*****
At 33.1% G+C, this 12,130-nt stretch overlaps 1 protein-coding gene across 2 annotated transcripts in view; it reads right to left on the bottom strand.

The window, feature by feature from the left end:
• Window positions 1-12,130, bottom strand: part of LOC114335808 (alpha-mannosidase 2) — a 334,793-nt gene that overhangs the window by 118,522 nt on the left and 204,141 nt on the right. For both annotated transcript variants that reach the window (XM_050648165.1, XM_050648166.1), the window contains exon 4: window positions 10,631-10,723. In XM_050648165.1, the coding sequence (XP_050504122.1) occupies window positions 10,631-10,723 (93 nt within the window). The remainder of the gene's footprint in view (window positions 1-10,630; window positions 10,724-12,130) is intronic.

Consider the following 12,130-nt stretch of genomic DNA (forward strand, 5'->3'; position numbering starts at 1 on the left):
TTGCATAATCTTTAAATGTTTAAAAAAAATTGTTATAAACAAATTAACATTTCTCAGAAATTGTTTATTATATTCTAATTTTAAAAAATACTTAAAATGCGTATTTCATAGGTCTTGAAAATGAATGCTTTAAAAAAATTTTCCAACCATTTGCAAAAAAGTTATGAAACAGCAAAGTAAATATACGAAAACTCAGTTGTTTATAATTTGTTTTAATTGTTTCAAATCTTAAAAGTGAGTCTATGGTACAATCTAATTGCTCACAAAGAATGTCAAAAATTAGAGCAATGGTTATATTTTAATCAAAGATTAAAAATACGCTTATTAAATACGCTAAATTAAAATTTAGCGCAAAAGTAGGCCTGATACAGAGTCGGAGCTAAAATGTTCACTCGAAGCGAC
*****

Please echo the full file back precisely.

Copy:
At 33.1% G+C, this 12,130-nt stretch overlaps 1 protein-coding gene across 2 annotated transcripts in view; it reads right to left on the bottom strand.

The window, feature by feature from the left end:
• Window positions 1-12,130, bottom strand: part of LOC114335808 (alpha-mannosidase 2) — a 334,793-nt gene that overhangs the window by 118,522 nt on the left and 204,141 nt on the right. For both annotated transcript variants that reach the window (XM_050648165.1, XM_050648166.1), the window contains exon 4: window positions 10,631-10,723. In XM_050648165.1, the coding sequence (XP_050504122.1) occupies window positions 10,631-10,723 (93 nt within the window). The remainder of the gene's footprint in view (window positions 1-10,630; window positions 10,724-12,130) is intronic.

Consider the following 12,130-nt stretch of genomic DNA (forward strand, 5'->3'; position numbering starts at 1 on the left):
TTGCATAATCTTTAAATGTTTAAAAAAAATTGTTATAAACAAATTAACATTTCTCAGAAATTGTTTATTATATTCTAATTTTAAAAAATACTTAAAATGCGTATTTCATAGGTCTTGAAAATGAATGCTTTAAAAAAATTTTCCAACCATTTGCAAAAAAGTTATGAAACAGCAAAGTAAATATACGAAAACTCAGTTGTTTATAATTTGTTTTAATTGTTTCAAATCTTAAAAGTGAGTCTATGGTACAATCTAATTGCTCACAAAGAATGTCAAAAATTAGAGCAATGGTTATATTTTAATCAAAGATTAAAAATACGCTTATTAAATACGCTAAATTAAAATTTAGCGCAAAAGTAGGCCTGATACAGAGTCGGAGCTAAAATGTTCACTCGAAGCGAC